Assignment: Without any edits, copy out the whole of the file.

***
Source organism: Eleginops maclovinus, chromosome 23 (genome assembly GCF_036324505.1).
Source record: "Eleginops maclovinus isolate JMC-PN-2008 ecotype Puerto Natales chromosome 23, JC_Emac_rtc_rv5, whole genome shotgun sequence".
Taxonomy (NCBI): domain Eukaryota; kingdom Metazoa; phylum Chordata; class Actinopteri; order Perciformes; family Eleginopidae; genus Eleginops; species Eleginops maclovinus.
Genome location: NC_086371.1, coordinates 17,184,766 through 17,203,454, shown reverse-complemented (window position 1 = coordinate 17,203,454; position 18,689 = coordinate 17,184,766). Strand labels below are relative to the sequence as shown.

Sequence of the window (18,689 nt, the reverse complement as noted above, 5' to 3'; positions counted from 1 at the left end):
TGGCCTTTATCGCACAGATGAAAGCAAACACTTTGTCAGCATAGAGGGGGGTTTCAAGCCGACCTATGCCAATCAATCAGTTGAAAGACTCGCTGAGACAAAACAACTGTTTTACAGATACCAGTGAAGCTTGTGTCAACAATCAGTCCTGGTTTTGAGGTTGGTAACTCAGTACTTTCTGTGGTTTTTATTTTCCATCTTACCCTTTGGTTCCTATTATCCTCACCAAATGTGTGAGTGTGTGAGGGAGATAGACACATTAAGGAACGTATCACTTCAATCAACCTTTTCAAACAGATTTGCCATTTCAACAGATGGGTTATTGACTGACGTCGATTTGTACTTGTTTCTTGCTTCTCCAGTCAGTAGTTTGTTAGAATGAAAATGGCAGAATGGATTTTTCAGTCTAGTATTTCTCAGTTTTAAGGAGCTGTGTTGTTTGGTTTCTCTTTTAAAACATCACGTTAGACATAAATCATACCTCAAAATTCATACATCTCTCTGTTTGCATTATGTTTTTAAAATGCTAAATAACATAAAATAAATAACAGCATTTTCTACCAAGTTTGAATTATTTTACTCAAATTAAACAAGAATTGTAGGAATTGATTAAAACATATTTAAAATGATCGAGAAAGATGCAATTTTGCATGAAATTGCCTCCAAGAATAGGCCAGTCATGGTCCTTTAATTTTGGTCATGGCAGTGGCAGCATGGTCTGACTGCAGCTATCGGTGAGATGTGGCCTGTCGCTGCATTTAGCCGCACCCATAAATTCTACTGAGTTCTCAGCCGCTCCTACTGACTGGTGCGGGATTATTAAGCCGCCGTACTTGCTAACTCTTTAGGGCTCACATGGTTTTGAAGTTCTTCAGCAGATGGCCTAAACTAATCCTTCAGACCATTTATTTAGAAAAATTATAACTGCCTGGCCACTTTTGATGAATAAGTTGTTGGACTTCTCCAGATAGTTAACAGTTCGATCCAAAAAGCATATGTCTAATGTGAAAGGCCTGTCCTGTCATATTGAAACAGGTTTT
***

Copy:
Source organism: Eleginops maclovinus, chromosome 23 (genome assembly GCF_036324505.1).
Source record: "Eleginops maclovinus isolate JMC-PN-2008 ecotype Puerto Natales chromosome 23, JC_Emac_rtc_rv5, whole genome shotgun sequence".
Taxonomy (NCBI): domain Eukaryota; kingdom Metazoa; phylum Chordata; class Actinopteri; order Perciformes; family Eleginopidae; genus Eleginops; species Eleginops maclovinus.
Genome location: NC_086371.1, coordinates 17,184,766 through 17,203,454, shown reverse-complemented (window position 1 = coordinate 17,203,454; position 18,689 = coordinate 17,184,766). Strand labels below are relative to the sequence as shown.

Sequence of the window (18,689 nt, the reverse complement as noted above, 5' to 3'; positions counted from 1 at the left end):
TGGCCTTTATCGCACAGATGAAAGCAAACACTTTGTCAGCATAGAGGGGGGTTTCAAGCCGACCTATGCCAATCAATCAGTTGAAAGACTCGCTGAGACAAAACAACTGTTTTACAGATACCAGTGAAGCTTGTGTCAACAATCAGTCCTGGTTTTGAGGTTGGTAACTCAGTACTTTCTGTGGTTTTTATTTTCCATCTTACCCTTTGGTTCCTATTATCCTCACCAAATGTGTGAGTGTGTGAGGGAGATAGACACATTAAGGAACGTATCACTTCAATCAACCTTTTCAAACAGATTTGCCATTTCAACAGATGGGTTATTGACTGACGTCGATTTGTACTTGTTTCTTGCTTCTCCAGTCAGTAGTTTGTTAGAATGAAAATGGCAGAATGGATTTTTCAGTCTAGTATTTCTCAGTTTTAAGGAGCTGTGTTGTTTGGTTTCTCTTTTAAAACATCACGTTAGACATAAATCATACCTCAAAATTCATACATCTCTCTGTTTGCATTATGTTTTTAAAATGCTAAATAACATAAAATAAATAACAGCATTTTCTACCAAGTTTGAATTATTTTACTCAAATTAAACAAGAATTGTAGGAATTGATTAAAACATATTTAAAATGATCGAGAAAGATGCAATTTTGCATGAAATTGCCTCCAAGAATAGGCCAGTCATGGTCCTTTAATTTTGGTCATGGCAGTGGCAGCATGGTCTGACTGCAGCTATCGGTGAGATGTGGCCTGTCGCTGCATTTAGCCGCACCCATAAATTCTACTGAGTTCTCAGCCGCTCCTACTGACTGGTGCGGGATTATTAAGCCGCCGTACTTGCTAACTCTTTAGGGCTCACATGGTTTTGAAGTTCTTCAGCAGATGGCCTAAACTAATCCTTCAGACCATTTATTTAGAAAAATTATAACTGCCTGGCCACTTTTGATGAATAAGTTGTTGGACTTCTCCAGATAGTTAACAGTTCGATCCAAAAAGCATATGTCTAATGTGAAAGGCCTGTCCTGTCATATTGAAACAGGTTTT